The phantasy mode of consciousness

Our capacity to experience interactions with human-like entities – spirit or psychedelic – must be placed in the context of our broader capacity for engaging in phantasy. Horváth, Szummer, and Szabo (2017) propose that psychedelic visionary phenomena reflect the activation of a modular-like representational system for phantasy that blends various cognitive processes. Lohmar (2016, p. 20; also see Lohmar, 2010) proposes that this phantasy system involves a form of expressive thinking that predates language, functioning as a non-linguistic method for solving important tasks. This form of thought involves the use of image schemas which represent basic structures of sensorimotor experience. This expressive system is nonetheless symbolic. It has a significant role in providing a medium for three forms of support that are necessary for thinking. Lohmar (2016, paraphrase) notes that visionary phantasy provides the ability to retain in mind an object; engender other cognitions regarding this image object; and manipulate these to consider future possibilities. Lohmar argues that this form of thinking evolved to facilitate decision-making in situations with very mixed motives. The phantasy mode of consciousness involves a range of conscious acts and mentations that blend into the processes of perceiving, anticipating events, and planning for the future, as well as engaging memories and fantasies. Visionary phantasy is intimately related to a personal representational capacity that directly reveals to the person an imaginative and familiar presentation of affective layers of consciousness.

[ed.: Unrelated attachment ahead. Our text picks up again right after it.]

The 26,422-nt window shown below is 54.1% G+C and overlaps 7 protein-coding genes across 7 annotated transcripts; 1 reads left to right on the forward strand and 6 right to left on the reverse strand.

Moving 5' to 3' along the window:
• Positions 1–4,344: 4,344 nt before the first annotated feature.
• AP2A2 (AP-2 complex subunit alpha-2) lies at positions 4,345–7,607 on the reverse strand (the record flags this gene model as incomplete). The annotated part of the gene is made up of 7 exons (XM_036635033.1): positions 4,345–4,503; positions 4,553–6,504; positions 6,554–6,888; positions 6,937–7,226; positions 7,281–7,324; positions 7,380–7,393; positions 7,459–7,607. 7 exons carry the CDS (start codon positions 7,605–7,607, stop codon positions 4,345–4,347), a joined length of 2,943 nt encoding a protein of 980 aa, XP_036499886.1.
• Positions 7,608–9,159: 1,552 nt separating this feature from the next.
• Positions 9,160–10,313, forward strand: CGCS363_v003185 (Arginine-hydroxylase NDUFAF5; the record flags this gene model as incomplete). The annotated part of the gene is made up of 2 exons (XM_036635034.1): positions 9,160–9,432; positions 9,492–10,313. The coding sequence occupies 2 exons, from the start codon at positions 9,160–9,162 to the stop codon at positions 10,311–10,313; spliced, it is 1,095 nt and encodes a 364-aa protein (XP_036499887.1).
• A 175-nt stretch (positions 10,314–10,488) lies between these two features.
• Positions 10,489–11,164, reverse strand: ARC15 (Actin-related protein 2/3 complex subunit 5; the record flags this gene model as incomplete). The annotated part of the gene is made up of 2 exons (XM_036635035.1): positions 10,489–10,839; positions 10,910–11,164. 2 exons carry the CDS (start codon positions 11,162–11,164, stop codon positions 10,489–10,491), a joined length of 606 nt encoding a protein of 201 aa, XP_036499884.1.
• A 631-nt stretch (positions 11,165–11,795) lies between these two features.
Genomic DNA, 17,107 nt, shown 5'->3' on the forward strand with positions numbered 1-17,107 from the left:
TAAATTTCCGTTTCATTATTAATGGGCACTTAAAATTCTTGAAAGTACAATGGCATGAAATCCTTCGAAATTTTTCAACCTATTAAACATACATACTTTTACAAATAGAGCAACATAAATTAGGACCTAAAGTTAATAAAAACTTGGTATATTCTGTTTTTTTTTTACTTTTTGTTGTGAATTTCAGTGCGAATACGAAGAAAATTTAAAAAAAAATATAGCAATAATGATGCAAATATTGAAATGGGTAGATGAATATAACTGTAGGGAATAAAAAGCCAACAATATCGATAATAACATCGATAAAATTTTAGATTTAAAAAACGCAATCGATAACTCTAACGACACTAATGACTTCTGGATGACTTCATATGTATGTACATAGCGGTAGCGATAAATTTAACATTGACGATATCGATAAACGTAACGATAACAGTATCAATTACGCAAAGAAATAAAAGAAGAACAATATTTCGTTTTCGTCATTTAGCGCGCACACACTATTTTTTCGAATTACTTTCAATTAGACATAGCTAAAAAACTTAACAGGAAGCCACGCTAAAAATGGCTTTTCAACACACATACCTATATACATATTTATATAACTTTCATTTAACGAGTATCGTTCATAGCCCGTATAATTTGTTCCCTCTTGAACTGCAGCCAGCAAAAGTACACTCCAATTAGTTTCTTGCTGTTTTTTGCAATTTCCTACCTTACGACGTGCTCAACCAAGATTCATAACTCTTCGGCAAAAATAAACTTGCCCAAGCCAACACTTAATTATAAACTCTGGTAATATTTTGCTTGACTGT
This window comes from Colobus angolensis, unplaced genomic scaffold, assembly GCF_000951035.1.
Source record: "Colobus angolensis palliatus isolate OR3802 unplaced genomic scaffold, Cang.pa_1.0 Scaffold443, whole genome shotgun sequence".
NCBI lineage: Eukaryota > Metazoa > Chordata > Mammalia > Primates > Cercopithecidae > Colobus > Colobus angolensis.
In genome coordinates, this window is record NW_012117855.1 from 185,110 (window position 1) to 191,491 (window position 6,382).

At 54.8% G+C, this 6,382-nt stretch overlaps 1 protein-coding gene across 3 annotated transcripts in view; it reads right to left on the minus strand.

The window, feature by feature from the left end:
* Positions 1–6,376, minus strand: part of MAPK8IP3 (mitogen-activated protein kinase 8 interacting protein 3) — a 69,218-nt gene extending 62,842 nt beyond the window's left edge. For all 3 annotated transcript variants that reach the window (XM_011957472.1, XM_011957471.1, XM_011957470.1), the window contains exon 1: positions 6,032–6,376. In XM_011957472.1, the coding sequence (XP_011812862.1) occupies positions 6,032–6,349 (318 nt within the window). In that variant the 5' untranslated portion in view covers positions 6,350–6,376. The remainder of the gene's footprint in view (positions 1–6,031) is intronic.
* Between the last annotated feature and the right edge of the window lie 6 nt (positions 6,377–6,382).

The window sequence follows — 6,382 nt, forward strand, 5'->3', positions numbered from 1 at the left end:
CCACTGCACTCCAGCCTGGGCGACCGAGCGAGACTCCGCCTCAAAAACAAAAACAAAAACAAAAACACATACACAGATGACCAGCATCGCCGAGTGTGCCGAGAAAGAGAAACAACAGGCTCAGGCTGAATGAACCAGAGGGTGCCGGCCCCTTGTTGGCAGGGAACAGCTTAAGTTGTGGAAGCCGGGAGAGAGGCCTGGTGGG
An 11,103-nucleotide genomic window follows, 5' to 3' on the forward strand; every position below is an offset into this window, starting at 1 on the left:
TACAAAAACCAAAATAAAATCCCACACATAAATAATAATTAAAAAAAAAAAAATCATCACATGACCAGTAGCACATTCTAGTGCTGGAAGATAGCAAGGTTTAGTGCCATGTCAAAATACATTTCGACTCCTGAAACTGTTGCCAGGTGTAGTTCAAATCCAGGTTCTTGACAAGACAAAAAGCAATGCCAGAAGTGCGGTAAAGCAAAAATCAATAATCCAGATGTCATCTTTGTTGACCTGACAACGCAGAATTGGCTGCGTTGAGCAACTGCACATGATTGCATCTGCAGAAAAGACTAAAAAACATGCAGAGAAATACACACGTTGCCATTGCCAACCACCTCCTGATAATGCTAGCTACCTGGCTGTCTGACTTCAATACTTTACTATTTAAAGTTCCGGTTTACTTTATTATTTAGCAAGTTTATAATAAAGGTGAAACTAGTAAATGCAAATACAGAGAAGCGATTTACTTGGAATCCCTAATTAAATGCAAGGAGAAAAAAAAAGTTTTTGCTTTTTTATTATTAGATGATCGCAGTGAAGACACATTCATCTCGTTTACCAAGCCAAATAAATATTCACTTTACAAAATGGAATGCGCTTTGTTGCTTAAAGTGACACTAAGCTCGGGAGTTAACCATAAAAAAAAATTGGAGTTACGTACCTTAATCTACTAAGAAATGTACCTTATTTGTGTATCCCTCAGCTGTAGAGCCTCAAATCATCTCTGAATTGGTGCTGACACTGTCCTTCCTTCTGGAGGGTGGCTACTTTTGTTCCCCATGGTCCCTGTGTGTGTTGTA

Horváth et al. (2017) suggest that this phantasy capacity functions constantly in our day-to-day activities, providing a synthesis of perception, affect, and thinking. In the case of alterations of consciousness, it often extremely produces exotic forms of experience with their own story-line narratives and revelations. When released by psychedelics, this latent human cognitive visionary capacity takes control of consciousness, providing an internal engagement with a level of the mind that presents a narrative regarding some significant aspects of the affective dynamics of the person.

Phantasy-consciousness emerges from reworking these experiences into more exotic forms of consciousness through embellishment with story-line narratives that contain personally significant revelations. This visionary phantasy is intimately related to innate representational capacities that directly reveal to subject an imaginative presentation of material from their own personal unconscious. The psychedelic visionary state typifies phantasy experiences, a polysemic manifestation involving intense affective responses, visual experiences and imagination, as well as significant intellectual realizations and personal awareness (also see Winkelman, 2010 on presentational symbolism).

Neurophenomenological mechanisms underlying psychedelic experiences